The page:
Indicators cool as COVID-19 cases climb
Economic data released Wednesday were soft, with retail sales off more than expected, builders’ confidence falling, and the New York services sector contracting as the coronavirus has caused further shutdowns and restrictions.
While a vaccine is beginning to be rolled out, surveys suggest many people don’t want to take the shot.
Retail sales declined more than expected in November with October numbers revised lower. Sales dropped 1.1% after a downwardly revised 0.1% dip in October, the Commerce Department reported Wednesday.
The October number was first reported as a 0.3% gain.
Excluding autos, sales fell 0.9% in November after a downwardly revised 0.1% slide in October, first reported as a 0.2% increase.
Economists polled by IFR Markets expected sales to decrease 0.3% but rise 0.1% excluding autos.
“Losses were broad-based,” according to Diane Swonk, Chief Economist at Grant Thornton. “Spending online underwhelmed, despite reports of a record-breaking surge on Black Friday, and were not enough to offset sharp declines in spending at traditional department stores, clothing, furniture, electronics and appliance retailers. Holiday hires declined in November as stores braced for the worst. Spending at restaurants and bars cratered, which triggered another round of layoffs and some permanent closings.”
She expects spending to decline “before rebounding next spring and summer.”
Separately, the services sector in New York “declined at its fastest pace since June,” according to the Federal Reserve Bank of New York’s Business Leaders Survey. The business activity index widened to negative 26.9 in December from negative 15.8 in November, while the business climate index narrowed to negative 60.3 from negative 63.1, suggesting most firms see the current business environment as worse than normal.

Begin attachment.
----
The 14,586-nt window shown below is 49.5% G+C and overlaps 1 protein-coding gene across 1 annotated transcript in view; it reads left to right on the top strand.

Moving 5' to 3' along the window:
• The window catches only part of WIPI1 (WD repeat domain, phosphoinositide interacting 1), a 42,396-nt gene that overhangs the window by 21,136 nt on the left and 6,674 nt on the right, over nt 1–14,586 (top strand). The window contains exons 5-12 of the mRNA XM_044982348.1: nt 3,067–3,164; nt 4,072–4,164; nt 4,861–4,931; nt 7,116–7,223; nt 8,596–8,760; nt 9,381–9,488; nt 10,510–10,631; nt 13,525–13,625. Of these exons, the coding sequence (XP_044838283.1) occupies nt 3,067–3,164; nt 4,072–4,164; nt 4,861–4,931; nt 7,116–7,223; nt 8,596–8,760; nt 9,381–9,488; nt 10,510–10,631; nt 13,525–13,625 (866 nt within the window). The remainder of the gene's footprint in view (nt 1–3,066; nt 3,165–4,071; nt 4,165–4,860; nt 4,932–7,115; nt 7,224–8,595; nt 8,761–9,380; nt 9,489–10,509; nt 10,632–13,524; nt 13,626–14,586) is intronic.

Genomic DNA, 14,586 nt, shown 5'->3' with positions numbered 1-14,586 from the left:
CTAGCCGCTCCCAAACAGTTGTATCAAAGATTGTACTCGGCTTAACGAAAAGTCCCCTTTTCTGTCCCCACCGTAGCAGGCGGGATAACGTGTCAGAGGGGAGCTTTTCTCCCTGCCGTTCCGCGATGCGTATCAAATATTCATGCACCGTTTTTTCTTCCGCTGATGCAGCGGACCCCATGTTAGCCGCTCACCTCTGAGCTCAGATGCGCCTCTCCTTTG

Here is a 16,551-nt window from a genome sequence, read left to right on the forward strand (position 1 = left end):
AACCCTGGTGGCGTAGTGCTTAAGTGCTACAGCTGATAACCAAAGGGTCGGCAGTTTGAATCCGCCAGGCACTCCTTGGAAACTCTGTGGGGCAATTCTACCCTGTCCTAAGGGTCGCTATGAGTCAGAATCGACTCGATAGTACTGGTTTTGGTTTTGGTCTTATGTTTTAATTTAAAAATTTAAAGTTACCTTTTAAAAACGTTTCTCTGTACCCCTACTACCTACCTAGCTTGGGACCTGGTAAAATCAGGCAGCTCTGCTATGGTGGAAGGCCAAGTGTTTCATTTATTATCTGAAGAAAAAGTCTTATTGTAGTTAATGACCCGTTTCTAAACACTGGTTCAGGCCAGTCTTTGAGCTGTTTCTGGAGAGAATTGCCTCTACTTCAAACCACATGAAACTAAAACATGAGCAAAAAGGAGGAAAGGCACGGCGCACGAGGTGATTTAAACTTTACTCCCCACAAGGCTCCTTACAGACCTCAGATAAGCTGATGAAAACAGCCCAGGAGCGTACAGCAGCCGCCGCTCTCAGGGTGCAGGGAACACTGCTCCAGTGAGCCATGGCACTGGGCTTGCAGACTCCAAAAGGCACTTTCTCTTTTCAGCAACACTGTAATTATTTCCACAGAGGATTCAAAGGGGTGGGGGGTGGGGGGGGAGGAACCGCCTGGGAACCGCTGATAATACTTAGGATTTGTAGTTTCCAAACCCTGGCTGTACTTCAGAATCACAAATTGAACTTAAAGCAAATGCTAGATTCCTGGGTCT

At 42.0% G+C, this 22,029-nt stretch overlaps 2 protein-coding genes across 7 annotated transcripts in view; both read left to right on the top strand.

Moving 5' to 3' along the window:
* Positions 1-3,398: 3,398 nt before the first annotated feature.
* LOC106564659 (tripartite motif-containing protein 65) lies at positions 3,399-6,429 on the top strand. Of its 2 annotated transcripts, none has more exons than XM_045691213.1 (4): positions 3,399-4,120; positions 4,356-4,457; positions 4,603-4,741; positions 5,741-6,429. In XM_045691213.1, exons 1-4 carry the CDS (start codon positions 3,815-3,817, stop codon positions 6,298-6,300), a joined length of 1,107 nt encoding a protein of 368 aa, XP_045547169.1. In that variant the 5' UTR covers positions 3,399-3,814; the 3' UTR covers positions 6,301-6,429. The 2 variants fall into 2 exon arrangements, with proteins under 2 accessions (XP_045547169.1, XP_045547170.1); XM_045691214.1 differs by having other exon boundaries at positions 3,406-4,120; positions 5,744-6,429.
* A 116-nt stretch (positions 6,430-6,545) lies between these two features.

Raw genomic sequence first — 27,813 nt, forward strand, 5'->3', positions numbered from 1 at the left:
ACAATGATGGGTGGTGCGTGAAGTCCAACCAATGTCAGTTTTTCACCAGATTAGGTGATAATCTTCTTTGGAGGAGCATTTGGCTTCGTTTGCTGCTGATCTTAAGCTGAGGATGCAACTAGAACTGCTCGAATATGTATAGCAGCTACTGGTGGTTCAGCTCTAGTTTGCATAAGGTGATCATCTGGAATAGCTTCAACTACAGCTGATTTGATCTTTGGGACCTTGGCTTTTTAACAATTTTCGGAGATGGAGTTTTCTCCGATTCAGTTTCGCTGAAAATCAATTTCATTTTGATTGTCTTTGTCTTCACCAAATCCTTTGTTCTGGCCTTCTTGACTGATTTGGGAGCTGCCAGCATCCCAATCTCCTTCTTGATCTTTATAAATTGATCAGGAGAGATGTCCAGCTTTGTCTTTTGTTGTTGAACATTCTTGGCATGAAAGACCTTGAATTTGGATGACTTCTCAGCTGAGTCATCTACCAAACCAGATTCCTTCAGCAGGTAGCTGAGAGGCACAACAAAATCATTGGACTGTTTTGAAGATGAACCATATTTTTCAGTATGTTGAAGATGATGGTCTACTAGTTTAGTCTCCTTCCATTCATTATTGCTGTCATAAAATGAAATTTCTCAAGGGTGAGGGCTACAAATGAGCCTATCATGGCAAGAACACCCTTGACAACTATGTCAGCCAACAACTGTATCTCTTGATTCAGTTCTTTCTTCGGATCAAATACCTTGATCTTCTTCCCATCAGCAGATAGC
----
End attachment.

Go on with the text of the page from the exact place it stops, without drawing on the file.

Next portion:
The forward-looking indicators indicated “firms expect little if any improvement in conditions over the next six months,” the Fed said, with the future business activity index reversing to positive 4.7 from negative 0.4 in November and the business climate index rebounding to zero from negative 13.
Respondents to the Business Leaders Survey, which the Fed calls “a close cousin of our Empire State Manufacturing Survey,” come from New York, northern New Jersey, and southwestern Connecticut.
Also, homebuilder confidence slipped from a record 90 reading in November, falling to 86 in December, it’s second highest reading on record, according to the NAHB/Wells Fargo Housing Market Index.
Economists expected a smaller decrease, to an 88 level.
The sector has performed well despite inventory shortages and increased construction costs. “As the economy improves with the deployment of a COVID-19 vaccine, interest rates will increase in 2021, further challenging housing affordability in the face of strong demand for single-family homes,” NAHB Chief Economist Robert Dietz said.
The current index fell to 92 from 96, while the expectations index slid to 85 from 89 and the traffic of prospective buyers index declined to 73 from 77.
Business inventories rose 0.7% in October after an upwardly revised 0.8% rise in September, first reported as a 0.7% increase, Commerce reported.
Economists expected a 0.6% climb.